Boys Markets, Inc. v. Retail Clerks Union, 398 U.S. 235 (1970)
U.S. Supreme CourtBoys Markets, Inc. v. Retail Clerks Union, 398 U.S. 235 (1970)
Boys Markets, Inc. v. Retail Clerks Union, Local 770
Argued April 21-22, 1970
Decided June 1, 1970
398 U.S. 235
Petitioner company and respondent union were parties to a collective bargaining agreement containing a provision that all controversies concerning its interpretation or application should be resolved by arbitration and that there should be no work stoppage, lockout, picketing, or boycotts during the life of the contract. A dispute arose and, when petitioner did not accede to respondent's demand, a strike was called and the union began to picket petitioner's establishment. Petitioner's effort to invoke the contract's arbitration procedures being unsuccessful, it sought injunctive relief in the state court, which issued a temporary restraining order. The union removed the case to the Federal District Court, which ordered arbitration and enjoined the strike and the picketing. The Court of Appeals reversed, considering itself bound by Sinclair Refining Co. v. Atkinson, 370 U. S. 195 (1962), which held that § 4 of the Norris-LaGuardia Act bars a federal district court from enjoining a strike in breach of a no-strike clause in a collective bargaining agreement, even though that agreement contains binding arbitration provisions enforceable under § 301(a) of the Labor Management Relations Act.
Held: In the circumstances of this case -- where the grievance was subject to arbitration under the collective bargaining agreement, petitioner was ready for arbitration when the strike was enjoined, and the District Court concluded that respondent's violations of the no-strike clause were causing petitioner irreparable injury -- the Norris-LaGuardia Act does not bar the granting of injunctive relief. Sinclair Refining Co. v. Atkinson, supra, overruled. Pp. 398 U. S. 240-255.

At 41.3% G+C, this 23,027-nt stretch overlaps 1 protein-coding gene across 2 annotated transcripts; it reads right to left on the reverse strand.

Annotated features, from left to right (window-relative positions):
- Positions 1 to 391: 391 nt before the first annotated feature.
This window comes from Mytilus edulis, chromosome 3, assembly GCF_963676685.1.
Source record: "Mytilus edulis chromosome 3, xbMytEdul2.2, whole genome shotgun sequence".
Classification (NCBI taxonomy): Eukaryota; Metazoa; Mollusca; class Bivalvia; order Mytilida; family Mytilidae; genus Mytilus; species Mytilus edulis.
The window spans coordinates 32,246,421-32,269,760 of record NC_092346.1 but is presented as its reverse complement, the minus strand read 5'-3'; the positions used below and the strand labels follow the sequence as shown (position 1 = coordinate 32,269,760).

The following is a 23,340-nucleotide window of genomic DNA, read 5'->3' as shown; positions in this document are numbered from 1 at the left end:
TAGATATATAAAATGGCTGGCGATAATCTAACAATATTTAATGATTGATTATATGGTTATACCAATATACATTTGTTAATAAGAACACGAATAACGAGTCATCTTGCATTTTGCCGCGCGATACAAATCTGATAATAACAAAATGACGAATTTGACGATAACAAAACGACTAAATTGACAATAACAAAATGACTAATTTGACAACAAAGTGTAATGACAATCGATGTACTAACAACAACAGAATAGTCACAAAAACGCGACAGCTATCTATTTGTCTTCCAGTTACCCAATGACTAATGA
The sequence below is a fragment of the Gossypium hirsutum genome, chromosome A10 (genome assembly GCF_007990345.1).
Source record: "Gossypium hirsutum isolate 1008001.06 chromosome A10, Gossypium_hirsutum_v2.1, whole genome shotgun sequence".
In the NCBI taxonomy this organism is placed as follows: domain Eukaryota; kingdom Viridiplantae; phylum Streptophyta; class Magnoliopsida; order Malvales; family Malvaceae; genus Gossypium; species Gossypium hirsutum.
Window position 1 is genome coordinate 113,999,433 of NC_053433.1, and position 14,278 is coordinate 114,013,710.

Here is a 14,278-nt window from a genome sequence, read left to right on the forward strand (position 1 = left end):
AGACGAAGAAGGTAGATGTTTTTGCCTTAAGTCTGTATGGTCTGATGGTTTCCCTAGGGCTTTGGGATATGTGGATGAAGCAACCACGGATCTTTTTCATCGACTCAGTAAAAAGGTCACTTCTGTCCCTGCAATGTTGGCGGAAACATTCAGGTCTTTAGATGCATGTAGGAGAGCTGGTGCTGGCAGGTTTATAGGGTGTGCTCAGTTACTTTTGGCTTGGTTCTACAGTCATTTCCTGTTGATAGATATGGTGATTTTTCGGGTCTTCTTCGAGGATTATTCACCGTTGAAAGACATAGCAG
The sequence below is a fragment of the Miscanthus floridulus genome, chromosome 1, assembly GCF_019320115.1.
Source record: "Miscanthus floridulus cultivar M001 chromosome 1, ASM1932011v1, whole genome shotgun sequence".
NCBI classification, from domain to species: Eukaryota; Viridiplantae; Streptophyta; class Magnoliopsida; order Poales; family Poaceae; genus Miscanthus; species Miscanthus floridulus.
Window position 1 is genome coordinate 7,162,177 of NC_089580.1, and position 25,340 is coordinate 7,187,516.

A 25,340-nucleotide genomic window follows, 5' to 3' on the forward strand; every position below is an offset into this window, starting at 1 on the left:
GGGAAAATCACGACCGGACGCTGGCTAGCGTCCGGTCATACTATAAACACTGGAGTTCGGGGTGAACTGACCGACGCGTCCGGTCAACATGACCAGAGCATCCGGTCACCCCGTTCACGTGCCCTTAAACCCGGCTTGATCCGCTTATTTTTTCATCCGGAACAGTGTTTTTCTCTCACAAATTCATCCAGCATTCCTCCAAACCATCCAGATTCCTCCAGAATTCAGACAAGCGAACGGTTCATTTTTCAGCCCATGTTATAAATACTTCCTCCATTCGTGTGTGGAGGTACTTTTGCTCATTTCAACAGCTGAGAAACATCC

(a) The doctrine of stare decisis, "a principle of policy, and not a mechanical formula," does not bar reexamination of Sinclair. Pp. 398 U. S. 240-241.
(b) The mere silence of Congress after Sinclair was decided does not foreclose reconsideration of that decision. Pp. 398 U. S. 241-242.
(c) Arbitration is an important instrument of federal policy for resolving labor disputes, and a refusal to arbitrate is not an
abuse against which the Norris-LaGuardia Act was aimed. Textile Workers Union v. Lincoln Mills, 353 U. S. 448 (1957). Pp. 398 U. S. 242-243.
(d) This Court's holding in Avco Corp. v. Aero Lodge 75, 390 U. S. 557 (1968), that § 301(a) suits initially brought in state courts are removable to federal courts (a decision which, in conjunction with Sinclair, had the effect of ousting state courts of jurisdiction in such cases where injunctive relief is sought for breach of a no-strike obligation), contravenes the congressional purpose embodied in § 301(a) to supplement, and not encroach upon, the preexisting jurisdiction of state courts. Avco has created an anomalous situation urgently necessitating reconsideration of Sinclair. Pp. 398 U. S. 244-245.
(e) Congress did not intend that the removal procedure be used to foreclose completely injunctive and other remedies otherwise available in the state courts. P. 398 U. S. 246.
(f) Extending Sinclair to the States would be an unacceptable resolution of the dilemma created by Sinclair and Avco because it would substantially lessen the employers' incentive to agree to submit grievances to arbitration in exchange for the unions' undertakings to refrain from striking and would totally eliminate, contrary to congressional intent, the injunction as the most effective device to enforce no-strike obligations. Pp. 398 U. S. 247-249.
(g) The literal terms of § 4 of the Norris-LaGuardia Act must he accommodated to the subsequently enacted provisions of § 301(a) of the Labor Management Relations Act and the purposes of arbitration, equitable remedies to enforce which are essential to further congressional policy for peacefully resolving labor disputes. Pp. 398 U. S. 249-253.
(h) The narrow holding in this case comports with the principles of the dissent in Sinclair, supra at 370 U. S. 228, which the Court adopts as guidelines for the district courts in determining whether to grant injunctive relief. Pp. 398 U. S. 253-254.
416 F.2d 368, reversed and remanded.